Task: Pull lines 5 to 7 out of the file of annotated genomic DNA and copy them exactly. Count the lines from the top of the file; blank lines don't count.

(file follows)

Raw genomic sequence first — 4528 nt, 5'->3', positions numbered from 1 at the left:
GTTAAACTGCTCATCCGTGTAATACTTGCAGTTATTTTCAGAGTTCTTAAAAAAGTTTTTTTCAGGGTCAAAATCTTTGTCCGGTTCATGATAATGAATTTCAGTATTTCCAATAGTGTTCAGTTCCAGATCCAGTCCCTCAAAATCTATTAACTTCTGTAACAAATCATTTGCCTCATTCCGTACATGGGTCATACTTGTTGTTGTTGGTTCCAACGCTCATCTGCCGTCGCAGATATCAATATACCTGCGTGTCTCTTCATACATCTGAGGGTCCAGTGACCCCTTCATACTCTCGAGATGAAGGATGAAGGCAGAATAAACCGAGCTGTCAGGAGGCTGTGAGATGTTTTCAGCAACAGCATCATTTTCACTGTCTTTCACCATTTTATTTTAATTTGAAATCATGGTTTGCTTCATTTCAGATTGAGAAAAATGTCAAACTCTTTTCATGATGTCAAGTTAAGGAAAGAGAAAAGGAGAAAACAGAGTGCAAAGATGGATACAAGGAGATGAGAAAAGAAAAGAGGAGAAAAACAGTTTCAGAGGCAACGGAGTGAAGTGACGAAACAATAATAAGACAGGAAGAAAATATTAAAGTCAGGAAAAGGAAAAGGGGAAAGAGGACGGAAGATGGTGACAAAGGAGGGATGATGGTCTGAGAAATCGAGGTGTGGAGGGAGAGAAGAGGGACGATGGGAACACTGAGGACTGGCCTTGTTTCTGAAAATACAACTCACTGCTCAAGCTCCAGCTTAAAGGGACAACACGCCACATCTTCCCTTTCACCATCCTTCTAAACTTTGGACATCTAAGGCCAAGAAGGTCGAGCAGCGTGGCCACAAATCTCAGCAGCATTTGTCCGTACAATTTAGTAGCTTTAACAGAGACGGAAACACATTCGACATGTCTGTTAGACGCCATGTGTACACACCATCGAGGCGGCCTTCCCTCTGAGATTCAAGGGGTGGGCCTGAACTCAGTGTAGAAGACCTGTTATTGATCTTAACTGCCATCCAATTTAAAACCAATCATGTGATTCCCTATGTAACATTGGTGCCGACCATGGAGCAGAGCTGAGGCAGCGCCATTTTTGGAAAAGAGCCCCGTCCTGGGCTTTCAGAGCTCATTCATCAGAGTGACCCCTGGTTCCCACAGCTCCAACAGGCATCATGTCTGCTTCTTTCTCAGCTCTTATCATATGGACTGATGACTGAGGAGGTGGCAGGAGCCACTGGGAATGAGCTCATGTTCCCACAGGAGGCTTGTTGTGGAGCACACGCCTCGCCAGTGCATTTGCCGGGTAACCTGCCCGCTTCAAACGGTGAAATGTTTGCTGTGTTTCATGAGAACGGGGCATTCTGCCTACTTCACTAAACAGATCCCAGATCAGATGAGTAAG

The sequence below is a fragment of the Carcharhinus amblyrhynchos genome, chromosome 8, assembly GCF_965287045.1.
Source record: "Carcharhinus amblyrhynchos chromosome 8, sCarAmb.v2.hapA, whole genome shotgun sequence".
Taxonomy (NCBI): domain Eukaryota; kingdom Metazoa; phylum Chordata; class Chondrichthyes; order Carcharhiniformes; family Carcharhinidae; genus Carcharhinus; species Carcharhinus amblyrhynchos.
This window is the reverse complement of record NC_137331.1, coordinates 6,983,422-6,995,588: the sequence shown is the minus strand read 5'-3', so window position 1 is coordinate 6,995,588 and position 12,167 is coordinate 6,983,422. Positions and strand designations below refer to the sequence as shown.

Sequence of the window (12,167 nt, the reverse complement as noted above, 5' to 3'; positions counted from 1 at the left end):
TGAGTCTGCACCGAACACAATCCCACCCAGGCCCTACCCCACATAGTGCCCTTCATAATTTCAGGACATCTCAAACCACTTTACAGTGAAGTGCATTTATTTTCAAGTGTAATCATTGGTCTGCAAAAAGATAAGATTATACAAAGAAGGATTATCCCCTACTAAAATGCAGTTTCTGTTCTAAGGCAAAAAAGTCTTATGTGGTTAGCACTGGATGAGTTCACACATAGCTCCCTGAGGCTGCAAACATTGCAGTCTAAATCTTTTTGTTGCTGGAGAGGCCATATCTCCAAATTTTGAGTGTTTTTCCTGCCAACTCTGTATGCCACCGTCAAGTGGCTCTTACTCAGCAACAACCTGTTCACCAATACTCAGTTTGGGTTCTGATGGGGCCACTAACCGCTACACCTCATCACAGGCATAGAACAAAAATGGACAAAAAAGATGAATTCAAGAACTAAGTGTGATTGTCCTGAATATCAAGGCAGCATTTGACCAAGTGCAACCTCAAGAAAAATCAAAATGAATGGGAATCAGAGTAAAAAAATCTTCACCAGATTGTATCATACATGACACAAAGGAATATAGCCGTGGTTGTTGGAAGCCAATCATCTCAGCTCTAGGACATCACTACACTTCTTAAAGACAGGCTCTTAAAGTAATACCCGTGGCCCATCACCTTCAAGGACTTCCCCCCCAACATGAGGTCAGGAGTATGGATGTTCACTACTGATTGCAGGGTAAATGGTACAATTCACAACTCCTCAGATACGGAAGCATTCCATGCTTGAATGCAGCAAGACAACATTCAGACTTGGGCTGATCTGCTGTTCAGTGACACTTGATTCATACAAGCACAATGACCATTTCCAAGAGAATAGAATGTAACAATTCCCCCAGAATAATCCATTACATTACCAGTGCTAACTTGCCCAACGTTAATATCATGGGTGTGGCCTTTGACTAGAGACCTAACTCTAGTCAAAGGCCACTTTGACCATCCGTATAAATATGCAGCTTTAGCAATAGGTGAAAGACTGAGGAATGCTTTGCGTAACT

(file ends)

Taxonomy (NCBI): domain Eukaryota; kingdom Metazoa; phylum Chordata; class Chondrichthyes; order Carcharhiniformes; family Carcharhinidae; genus Carcharhinus; species Carcharhinus amblyrhynchos.
This window is the reverse complement of record NC_137331.1, coordinates 6,983,422-6,995,588: the sequence shown is the minus strand read 5'-3', so window position 1 is coordinate 6,995,588 and position 12,167 is coordinate 6,983,422. Positions and strand designations below refer to the sequence as shown.

Sequence of the window (12,167 nt, the reverse complement as noted above, 5' to 3'; positions counted from 1 at the left end):